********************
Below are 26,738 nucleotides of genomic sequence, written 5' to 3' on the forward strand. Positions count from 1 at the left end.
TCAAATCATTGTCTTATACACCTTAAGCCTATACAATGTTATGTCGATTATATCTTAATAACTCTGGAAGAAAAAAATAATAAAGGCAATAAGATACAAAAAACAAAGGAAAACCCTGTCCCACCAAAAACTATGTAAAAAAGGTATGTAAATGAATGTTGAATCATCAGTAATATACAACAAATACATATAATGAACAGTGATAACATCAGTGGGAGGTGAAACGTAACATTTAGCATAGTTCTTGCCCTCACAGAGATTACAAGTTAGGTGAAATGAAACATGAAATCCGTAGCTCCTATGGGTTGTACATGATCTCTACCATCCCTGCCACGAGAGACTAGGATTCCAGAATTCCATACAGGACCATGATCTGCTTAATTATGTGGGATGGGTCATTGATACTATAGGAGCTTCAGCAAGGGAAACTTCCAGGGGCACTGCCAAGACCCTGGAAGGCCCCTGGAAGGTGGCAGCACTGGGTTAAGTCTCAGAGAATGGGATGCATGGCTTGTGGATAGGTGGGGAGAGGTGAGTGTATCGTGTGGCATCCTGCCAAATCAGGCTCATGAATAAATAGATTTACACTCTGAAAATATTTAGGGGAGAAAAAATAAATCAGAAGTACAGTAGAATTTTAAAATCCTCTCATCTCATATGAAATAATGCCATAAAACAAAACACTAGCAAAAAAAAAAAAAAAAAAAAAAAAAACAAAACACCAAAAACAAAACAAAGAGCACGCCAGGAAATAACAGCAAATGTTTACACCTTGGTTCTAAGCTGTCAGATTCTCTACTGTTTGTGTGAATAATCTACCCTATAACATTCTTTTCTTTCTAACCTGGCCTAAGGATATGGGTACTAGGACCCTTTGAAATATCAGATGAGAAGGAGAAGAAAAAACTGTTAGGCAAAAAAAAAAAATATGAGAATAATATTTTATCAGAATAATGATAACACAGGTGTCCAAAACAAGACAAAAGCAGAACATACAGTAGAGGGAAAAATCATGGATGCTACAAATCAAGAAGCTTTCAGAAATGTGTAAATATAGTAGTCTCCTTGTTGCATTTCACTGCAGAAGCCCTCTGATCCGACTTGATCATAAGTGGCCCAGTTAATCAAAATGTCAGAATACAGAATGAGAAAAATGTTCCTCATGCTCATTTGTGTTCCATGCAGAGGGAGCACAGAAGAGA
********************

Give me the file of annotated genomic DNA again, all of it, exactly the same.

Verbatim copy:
Below are 26,738 nucleotides of genomic sequence, written 5' to 3' on the forward strand. Positions count from 1 at the left end.
TCAAATCATTGTCTTATACACCTTAAGCCTATACAATGTTATGTCGATTATATCTTAATAACTCTGGAAGAAAAAAATAATAAAGGCAATAAGATACAAAAAACAAAGGAAAACCCTGTCCCACCAAAAACTATGTAAAAAAGGTATGTAAATGAATGTTGAATCATCAGTAATATACAACAAATACATATAATGAACAGTGATAACATCAGTGGGAGGTGAAACGTAACATTTAGCATAGTTCTTGCCCTCACAGAGATTACAAGTTAGGTGAAATGAAACATGAAATCCGTAGCTCCTATGGGTTGTACATGATCTCTACCATCCCTGCCACGAGAGACTAGGATTCCAGAATTCCATACAGGACCATGATCTGCTTAATTATGTGGGATGGGTCATTGATACTATAGGAGCTTCAGCAAGGGAAACTTCCAGGGGCACTGCCAAGACCCTGGAAGGCCCCTGGAAGGTGGCAGCACTGGGTTAAGTCTCAGAGAATGGGATGCATGGCTTGTGGATAGGTGGGGAGAGGTGAGTGTATCGTGTGGCATCCTGCCAAATCAGGCTCATGAATAAATAGATTTACACTCTGAAAATATTTAGGGGAGAAAAAATAAATCAGAAGTACAGTAGAATTTTAAAATCCTCTCATCTCATATGAAATAATGCCATAAAACAAAACACTAGCAAAAAAAAAAAAAAAAAAAAAAAAAACAAAACACCAAAAACAAAACAAAGAGCACGCCAGGAAATAACAGCAAATGTTTACACCTTGGTTCTAAGCTGTCAGATTCTCTACTGTTTGTGTGAATAATCTACCCTATAACATTCTTTTCTTTCTAACCTGGCCTAAGGATATGGGTACTAGGACCCTTTGAAATATCAGATGAGAAGGAGAAGAAAAAACTGTTAGGCAAAAAAAAAAAATATGAGAATAATATTTTATCAGAATAATGATAACACAGGTGTCCAAAACAAGACAAAAGCAGAACATACAGTAGAGGGAAAAATCATGGATGCTACAAATCAAGAAGCTTTCAGAAATGTGTAAATATAGTAGTCTCCTTGTTGCATTTCACTGCAGAAGCCCTCTGATCCGACTTGATCATAAGTGGCCCAGTTAATCAAAATGTCAGAATACAGAATGAGAAAAATGTTCCTCATGCTCATTTGTGTTCCATGCAGAGGGAGCACAGAAGAGA